Daniel Von Sturmer: ‘Time in Material (RGB)’ at The Centre for Projection Art, Collingwood Yards
Daniel Von Sturmer’s single channel video work Time in Material (RGB), 2019 is presented […]Read More
Just three days ahead of the opening of the National Gallery of Victoria’s inaugural Triennial exhibition, the South African artist Candice Breitz has renamed her video installation LOVE STORY to WILSON MUST GO in response to the gallery’s contract with Wilson Security and allegations of the firm’s treatment of refugees at Australia’s offshore detention facilities.
In a message posted to her Facebook Page on Tuesday, Breitz took aim at the NGV’s security contractor, “Wilson security has violently enforced the imprisonment of refugees and people seeking asylum in Australia’s offshore immigration detention centres,” adding “it would be morally remiss [ … ] for me to remain silent in the context of the current conversation that is taking place around the Australian government’s ongoing and systematic abuse of refugees.”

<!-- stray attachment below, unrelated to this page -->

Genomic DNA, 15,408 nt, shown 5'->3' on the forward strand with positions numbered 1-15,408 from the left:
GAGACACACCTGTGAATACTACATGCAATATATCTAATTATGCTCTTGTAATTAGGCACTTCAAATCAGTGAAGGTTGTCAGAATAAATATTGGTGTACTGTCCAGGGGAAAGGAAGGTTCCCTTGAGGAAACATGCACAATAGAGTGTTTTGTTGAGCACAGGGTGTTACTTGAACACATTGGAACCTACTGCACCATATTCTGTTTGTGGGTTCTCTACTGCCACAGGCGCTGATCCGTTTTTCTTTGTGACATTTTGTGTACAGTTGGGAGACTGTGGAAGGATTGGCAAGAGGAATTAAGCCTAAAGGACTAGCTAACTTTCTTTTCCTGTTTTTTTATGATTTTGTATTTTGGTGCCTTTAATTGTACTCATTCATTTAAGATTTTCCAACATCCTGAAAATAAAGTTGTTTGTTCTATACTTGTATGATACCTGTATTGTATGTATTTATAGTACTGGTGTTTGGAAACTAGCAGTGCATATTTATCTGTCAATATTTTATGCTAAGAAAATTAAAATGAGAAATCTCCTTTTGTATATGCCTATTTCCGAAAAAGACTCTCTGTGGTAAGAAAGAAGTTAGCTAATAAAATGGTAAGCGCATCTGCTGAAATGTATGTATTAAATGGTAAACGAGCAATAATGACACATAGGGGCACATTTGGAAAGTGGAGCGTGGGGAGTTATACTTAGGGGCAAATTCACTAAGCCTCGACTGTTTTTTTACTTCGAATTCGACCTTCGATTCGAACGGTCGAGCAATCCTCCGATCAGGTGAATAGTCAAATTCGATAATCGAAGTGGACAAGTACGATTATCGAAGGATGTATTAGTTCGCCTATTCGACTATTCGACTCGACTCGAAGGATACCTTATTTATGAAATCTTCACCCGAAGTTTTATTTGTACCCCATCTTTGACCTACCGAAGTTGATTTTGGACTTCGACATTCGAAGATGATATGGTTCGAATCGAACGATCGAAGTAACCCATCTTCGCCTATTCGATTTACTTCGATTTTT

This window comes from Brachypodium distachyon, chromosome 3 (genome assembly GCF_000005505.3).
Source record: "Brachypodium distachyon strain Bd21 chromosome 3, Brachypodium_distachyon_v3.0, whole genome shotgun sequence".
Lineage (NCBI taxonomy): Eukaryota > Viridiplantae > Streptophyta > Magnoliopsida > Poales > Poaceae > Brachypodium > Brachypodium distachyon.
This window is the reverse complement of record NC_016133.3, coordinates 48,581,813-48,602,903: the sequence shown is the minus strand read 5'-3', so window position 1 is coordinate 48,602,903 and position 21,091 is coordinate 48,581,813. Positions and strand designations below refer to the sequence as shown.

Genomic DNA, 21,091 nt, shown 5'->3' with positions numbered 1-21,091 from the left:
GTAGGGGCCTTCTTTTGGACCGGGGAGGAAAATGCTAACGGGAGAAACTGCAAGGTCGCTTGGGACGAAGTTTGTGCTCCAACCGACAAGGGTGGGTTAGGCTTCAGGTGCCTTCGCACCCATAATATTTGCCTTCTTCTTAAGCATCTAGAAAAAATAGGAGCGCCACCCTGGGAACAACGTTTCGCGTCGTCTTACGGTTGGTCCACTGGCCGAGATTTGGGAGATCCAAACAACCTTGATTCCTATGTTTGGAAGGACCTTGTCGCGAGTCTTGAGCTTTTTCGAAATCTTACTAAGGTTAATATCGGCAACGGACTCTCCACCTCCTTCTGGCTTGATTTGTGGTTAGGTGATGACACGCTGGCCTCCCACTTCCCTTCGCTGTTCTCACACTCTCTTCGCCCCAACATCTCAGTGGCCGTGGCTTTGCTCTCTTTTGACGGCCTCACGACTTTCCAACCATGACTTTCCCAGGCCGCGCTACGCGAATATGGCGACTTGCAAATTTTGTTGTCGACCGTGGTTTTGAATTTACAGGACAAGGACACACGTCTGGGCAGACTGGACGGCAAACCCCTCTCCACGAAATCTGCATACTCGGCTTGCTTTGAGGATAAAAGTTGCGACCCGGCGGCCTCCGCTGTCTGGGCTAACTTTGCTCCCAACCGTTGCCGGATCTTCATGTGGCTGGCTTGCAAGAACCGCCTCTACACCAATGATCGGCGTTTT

Breitz’s awareness of the NGV’s relationship with Wilson Security came via the Artists’ Committee, a Melbourne-based collective that in recent months has heaped pressure on the NGV to sever their contract with Wilson via a series of public actions including an open letter signed by 1,571 people demanding the gallery part ways with Wilson. According to the Australian Border Deaths Database, to date eight men have died in offshore detention facilities managed by Wilson Security.
Breitz’s name-change requires all NGV publications, public talks, wall text, captions, marketing materials and communications refer to the work as WILSON MUST GO until the gallery dumps Wilson Security. And Breitz has encouraged others to follow suit, “I invite other Triennial artists who may share my discomfort at having their works under the surveillance of Wilson Security, to temporarily rename their own works WILSON MUST GO.”
LOVE STORY is a seven-channel video installation co-commissioned by the NGV that contrasts first-hand accounts of fleeing from oppression with performances by Alec Baldwin and Julianne Moore. The Triennial marks only the second public showing of LOVE STORY after its debut in May at the 2017 Venice Biennale.Pictured: Candice Breitz, Wilson Must Go, 2016 (installation view, Galerie KOW) Article link: here